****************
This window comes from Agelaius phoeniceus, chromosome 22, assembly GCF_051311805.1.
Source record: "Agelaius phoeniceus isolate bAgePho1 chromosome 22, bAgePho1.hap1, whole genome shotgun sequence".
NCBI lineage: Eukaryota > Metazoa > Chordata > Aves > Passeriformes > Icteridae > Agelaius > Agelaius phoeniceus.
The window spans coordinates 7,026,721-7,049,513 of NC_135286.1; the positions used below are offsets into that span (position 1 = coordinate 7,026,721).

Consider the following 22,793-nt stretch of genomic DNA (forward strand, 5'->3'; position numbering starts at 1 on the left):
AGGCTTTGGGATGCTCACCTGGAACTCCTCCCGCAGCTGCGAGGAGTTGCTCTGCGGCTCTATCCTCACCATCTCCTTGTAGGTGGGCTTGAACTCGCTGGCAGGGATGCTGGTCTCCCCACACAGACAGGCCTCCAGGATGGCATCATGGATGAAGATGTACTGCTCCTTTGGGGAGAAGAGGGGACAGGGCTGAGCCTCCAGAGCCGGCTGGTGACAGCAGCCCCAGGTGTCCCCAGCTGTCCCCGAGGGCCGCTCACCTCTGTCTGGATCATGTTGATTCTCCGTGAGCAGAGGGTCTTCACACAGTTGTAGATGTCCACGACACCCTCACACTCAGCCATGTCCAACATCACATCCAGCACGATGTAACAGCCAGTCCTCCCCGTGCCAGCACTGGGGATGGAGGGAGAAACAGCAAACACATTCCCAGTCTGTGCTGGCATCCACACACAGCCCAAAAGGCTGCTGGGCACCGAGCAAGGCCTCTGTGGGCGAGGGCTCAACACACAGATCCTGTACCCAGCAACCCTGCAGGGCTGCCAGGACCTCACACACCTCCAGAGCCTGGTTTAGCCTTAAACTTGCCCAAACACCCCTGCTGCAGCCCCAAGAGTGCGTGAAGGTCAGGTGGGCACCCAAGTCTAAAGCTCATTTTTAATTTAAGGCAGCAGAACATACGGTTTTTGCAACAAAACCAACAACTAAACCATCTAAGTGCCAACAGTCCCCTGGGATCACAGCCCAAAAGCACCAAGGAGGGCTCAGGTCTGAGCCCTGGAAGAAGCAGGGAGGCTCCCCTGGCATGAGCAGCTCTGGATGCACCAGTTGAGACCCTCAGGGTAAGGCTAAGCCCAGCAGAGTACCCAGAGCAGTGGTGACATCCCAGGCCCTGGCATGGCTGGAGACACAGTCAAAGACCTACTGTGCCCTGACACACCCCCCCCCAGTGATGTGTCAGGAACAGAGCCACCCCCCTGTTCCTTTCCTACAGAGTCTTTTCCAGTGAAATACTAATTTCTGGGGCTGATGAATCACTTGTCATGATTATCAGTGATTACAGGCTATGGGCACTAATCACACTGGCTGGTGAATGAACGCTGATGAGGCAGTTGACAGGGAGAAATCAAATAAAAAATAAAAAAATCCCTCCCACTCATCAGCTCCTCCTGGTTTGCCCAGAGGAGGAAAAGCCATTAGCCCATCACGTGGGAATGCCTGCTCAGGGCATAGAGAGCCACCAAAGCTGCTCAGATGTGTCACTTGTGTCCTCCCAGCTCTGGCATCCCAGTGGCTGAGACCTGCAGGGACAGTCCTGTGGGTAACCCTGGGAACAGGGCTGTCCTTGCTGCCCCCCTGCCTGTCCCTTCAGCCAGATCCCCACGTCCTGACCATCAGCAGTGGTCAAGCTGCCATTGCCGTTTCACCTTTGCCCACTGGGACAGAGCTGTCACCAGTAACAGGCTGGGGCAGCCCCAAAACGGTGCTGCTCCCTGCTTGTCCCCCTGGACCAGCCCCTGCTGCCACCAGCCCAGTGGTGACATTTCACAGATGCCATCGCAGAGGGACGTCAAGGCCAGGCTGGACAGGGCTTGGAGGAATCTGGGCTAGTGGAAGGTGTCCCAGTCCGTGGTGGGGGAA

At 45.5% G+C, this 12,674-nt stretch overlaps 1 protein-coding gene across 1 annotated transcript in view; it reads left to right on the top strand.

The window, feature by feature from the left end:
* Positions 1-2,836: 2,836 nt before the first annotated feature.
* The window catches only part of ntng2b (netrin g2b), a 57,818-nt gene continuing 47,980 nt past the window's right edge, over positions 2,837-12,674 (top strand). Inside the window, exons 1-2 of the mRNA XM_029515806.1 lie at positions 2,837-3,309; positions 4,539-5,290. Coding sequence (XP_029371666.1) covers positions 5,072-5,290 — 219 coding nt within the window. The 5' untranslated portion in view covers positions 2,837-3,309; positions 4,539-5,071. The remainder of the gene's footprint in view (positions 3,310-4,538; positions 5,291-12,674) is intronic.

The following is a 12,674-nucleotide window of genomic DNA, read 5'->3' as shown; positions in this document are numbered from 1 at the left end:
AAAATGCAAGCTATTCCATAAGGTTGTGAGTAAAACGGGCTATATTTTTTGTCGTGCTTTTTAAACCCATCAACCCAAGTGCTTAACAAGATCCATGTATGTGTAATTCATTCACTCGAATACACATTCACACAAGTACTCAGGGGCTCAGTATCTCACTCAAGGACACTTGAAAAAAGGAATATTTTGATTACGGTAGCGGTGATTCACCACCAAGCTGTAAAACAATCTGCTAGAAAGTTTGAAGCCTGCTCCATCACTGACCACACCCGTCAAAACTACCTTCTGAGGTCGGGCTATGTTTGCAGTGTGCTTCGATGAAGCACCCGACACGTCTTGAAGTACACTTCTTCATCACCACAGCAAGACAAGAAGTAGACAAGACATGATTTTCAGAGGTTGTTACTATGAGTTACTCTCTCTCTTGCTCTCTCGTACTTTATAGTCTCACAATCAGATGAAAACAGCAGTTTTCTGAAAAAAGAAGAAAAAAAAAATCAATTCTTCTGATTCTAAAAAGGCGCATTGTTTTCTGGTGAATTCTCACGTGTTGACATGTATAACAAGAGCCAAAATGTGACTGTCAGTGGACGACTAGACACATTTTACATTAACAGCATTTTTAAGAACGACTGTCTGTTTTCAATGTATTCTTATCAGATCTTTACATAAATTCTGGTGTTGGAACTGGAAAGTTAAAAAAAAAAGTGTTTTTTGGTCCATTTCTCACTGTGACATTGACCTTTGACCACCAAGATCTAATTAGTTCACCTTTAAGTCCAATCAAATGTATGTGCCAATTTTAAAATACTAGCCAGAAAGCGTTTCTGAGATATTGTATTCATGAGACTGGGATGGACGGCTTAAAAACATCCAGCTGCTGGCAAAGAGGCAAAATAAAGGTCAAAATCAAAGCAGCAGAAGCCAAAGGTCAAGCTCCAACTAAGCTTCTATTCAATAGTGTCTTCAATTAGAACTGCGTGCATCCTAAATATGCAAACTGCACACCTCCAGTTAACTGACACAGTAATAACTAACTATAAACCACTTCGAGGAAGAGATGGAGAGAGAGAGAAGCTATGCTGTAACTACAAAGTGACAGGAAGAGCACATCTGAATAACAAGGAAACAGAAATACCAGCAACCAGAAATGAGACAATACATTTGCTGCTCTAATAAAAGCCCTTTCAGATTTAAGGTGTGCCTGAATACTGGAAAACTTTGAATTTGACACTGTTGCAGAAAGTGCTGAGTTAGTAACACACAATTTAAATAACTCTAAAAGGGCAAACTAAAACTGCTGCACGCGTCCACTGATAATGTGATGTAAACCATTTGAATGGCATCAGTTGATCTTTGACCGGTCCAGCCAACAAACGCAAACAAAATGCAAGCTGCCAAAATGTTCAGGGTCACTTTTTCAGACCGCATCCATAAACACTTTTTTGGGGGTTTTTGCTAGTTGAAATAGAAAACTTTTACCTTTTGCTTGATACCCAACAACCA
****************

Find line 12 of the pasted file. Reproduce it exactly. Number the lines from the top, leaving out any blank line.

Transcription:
AAAATGCAAGCTATTCCATAAGGTTGTGAGTAAAACGGGCTATATTTTTTGTCGTGCTTTTTAAACCCATCAACCCAAGTGCTTAACAAGATCCATGTATGTGTAATTCATTCACTCGAATACACATTCACACAAGTACTCAGGGGCTCAGTATCTCACTCAAGGACACTTGAAAAAAGGAATATTTTGATTACGGTAGCGGTGATTCACCACCAAGCTGTAAAACAATCTGCTAGAAAGTTTGAAGCCTGCTCCATCACTGACCACACCCGTCAAAACTACCTTCTGAGGTCGGGCTATGTTTGCAGTGTGCTTCGATGAAGCACCCGACACGTCTTGAAGTACACTTCTTCATCACCACAGCAAGACAAGAAGTAGACAAGACATGATTTTCAGAGGTTGTTACTATGAGTTACTCTCTCTCTTGCTCTCTCGTACTTTATAGTCTCACAATCAGATGAAAACAGCAGTTTTCTGAAAAAAGAAGAAAAAAAAAATCAATTCTTCTGATTCTAAAAAGGCGCATTGTTTTCTGGTGAATTCTCACGTGTTGACATGTATAACAAGAGCCAAAATGTGACTGTCAGTGGACGACTAGACACATTTTACATTAACAGCATTTTTAAGAACGACTGTCTGTTTTCAATGTATTCTTATCAGATCTTTACATAAATTCTGGTGTTGGAACTGGAAAGTTAAAAAAAAAAGTGTTTTTTGGTCCATTTCTCACTGTGACATTGACCTTTGACCACCAAGATCTAATTAGTTCACCTTTAAGTCCAATCAAATGTATGTGCCAATTTTAAAATACTAGCCAGAAAGCGTTTCTGAGATATTGTATTCATGAGACTGGGATGGACGGCTTAAAAACATCCAGCTGCTGGCAAAGAGGCAAAATAAAGGTCAAAATCAAAGCAGCAGAAGCCAAAGGTCAAGCTCCAACTAAGCTTCTATTCAATAGTGTCTTCAATTAGAACTGCGTGCATCCTAAATATGCAAACTGCACACCTCCAGTTAACTGACACAGTAATAACTAACTATAAACCACTTCGAGGAAGAGATGGAGAGAGAGAGAAGCTATGCTGTAACTACAAAGTGACAGGAAGAGCACATCTGAATAACAAGGAAACAGAAATACCAGCAACCAGAAATGAGACAATACATTTGCTGCTCTAATAAAAGCCCTTTCAGATTTAAGGTGTGCCTGAATACTGGAAAACTTTGAATTTGACACTGTTGCAGAAAGTGCTGAGTTAGTAACACACAATTTAAATAACTCTAAAAGGGCAAACTAAAACTGCTGCACGCGTCCACTGATAATGTGATGTAAACCATTTGAATGGCATCAGTTGATCTTTGACCGGTCCAGCCAACAAACGCAAACAAAATGCAAGCTGCCAAAATGTTCAGGGTCACTTTTTCAGACCGCATCCATAAACACTTTTTTGGGGGTTTTTGCTAGTTGAAATAGAAAACTTTTACCTTTTGCTTGATACCCAACAACCA